About all those no-hitters . . .

Corey Kluber

Corey Kluber reaches for the sky after finishing his no-hitter last Thursday—the sixth no-no of the year.

Before the present season began, there were over 220,000 Show games played and 1.6 percent of those involved no-hitters. As of this morning, there have been 693 games played this year, and less than one full percent have been the season’s six no-hitters.

To listen to enough people, you’d think there must never again be a no-hitter this year, because it’ll mean that most difficult pitching feat will be de-valued, no longer special, adding further dilution to the Great and Glorious Game in this apparent New Year of the Pitcher, this apparent New Dead Ball Era.

ESPN’s Jeff Passan says, essentially, not so fast. “For all of the consternation about the deluge of no-hitters in 2021,” he wrote Monday morning, “the act itself—recording 27 outs without allowing a single hit—remains a miracle.”

Even when the league-wide batting average is .237, the worst in MLB’s 150 years of recorded history. Even as pitchers enter seemingly every game with an overwhelming advantage against hitters. Even with the ball deadened and the fielding slick and our senses now conditioned to expect something that, entering this season, had been accomplished only 305 times in more than 220,000 games played. Six no-hitters in 693 games means no-hitters in 2021 are happening about 6¼ times as often as they have in years past.

Even so, the binary among players remains true as it ever did: As much elation as finishing a no-hitter brings, being on the receiving end is awful. The frequency of no-hitters has done nothing to lessen the embarrassment of being on the wrong side of one.

“If you finish a game with one hit and you lose 3-0,” says Mariners third baseman Kyle Seager, “it stings a whole lot less. You try to look at it like you’re playing to win the game and we lost. If you look at it from that perspective, you’re going to play 162 and lose some, then it’s more tolerable. That’s the line you want to use. But [a no-hitter’s] not just losing. You got dominated. Nobody wants that. And this year it’s happened a lot.”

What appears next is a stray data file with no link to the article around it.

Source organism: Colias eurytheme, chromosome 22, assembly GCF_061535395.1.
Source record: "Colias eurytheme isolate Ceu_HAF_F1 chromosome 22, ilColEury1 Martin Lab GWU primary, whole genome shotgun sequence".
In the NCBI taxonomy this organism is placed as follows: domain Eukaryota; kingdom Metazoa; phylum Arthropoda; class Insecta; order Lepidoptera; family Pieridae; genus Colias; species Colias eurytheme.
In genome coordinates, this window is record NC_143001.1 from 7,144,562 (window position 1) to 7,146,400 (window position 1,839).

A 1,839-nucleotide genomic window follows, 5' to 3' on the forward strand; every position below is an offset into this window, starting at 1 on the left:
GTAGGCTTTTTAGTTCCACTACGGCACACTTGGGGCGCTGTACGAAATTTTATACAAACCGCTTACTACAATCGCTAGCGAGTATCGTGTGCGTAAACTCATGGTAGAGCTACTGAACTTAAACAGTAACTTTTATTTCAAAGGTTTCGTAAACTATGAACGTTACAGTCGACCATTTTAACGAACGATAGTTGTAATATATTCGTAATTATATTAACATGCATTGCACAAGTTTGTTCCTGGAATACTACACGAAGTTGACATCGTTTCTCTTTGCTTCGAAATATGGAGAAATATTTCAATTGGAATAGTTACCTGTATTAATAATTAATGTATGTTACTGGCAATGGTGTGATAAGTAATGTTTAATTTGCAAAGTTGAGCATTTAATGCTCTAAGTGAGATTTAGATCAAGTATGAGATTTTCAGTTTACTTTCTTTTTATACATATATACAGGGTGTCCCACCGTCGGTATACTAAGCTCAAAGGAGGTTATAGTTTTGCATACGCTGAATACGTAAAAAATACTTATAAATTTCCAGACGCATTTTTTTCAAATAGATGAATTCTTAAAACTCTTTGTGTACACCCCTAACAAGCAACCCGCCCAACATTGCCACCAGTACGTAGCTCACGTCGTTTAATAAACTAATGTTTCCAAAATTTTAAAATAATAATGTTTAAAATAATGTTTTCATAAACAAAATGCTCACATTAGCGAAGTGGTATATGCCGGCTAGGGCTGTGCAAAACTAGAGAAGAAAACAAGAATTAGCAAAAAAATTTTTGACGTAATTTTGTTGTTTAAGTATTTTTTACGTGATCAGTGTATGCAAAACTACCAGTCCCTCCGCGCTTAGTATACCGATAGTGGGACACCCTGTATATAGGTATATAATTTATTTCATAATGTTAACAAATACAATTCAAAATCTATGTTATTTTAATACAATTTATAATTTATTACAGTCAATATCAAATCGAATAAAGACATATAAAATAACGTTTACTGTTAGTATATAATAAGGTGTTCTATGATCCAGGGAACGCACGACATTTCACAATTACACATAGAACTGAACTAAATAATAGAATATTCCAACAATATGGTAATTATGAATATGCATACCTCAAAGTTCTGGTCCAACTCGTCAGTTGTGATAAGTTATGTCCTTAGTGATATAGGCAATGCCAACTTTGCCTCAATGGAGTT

Six in 693 games isn’t the epidemic you think it is when you crunch the percentage. Really and truly. So what do you think .001 percent of 220,000 games is? Even if there might be six more no-hitters to come before this season finishes, it would mean a measly .004 percent of this year’s regular-season games involved no-hitters. So everybody relax.

This year’s no-hit survey begins with Joe Musgrove, erstwhile Astro turned Pirate turned Padre. 9 April, his second start of the season: he no-hit the Rangers, 3-0. Five days later, White Sox pitcher Carlos Rodon no-hit the Indians, 8-0. Twenty-one days following Rodon, John Means of the Orioles struck, no-hitting Seager’s Mariners, 6-0. Two days after that, Wade Miley in his second Cincinnati season kept the Indians hitless in a 3-0 win. Eleven days later came Spencer Turnbull of the Tigers (of all people), keeping the Mariners hitless in a 5-0 win. The following day, the Rangers learned they weren’t quite off the no-hit hook for the year, either, when Yankee pitcher (and erstwhile Ranger) Corey Kluber did it to them, 2-0.

The irrepressible Jayson Stark dedicated a considerable volume of his weekly “Weird and Wild” series in The Athletic last Friday to determine that the Rangers and the Mariners made 2021 the first year in which two particular teams were no-hit a) in their own playpens; and, b) in the same week. It could have been much worse: Stark also exhumed that the Shoeless Joe Jackson White Sox got no-hit in back-to-back 1917. By the St. Louis Browns, of all people.

You may also have noticed, as Stark did, that all six no-hit victims so far this year are American League teams, but two of the no-nos got thrown by National League pitchers. Stark noticed something else while he was at it: Turnbull now has on his resume both a no-hitter and a streak of eighteen starts without getting credit for a win.

That kind of resume item is even more rare than the no-hitter itself. Turnbull is one of only six pitchers in major league history to claim eighteen or more straight winless starts and a no-hitter. The others:

* Bob Groom—Nineteen straight starts without credit for a win for the 1909 Washington Senators . . . but pitched a no-hitter for the Cardinals against the Cubs in 1917.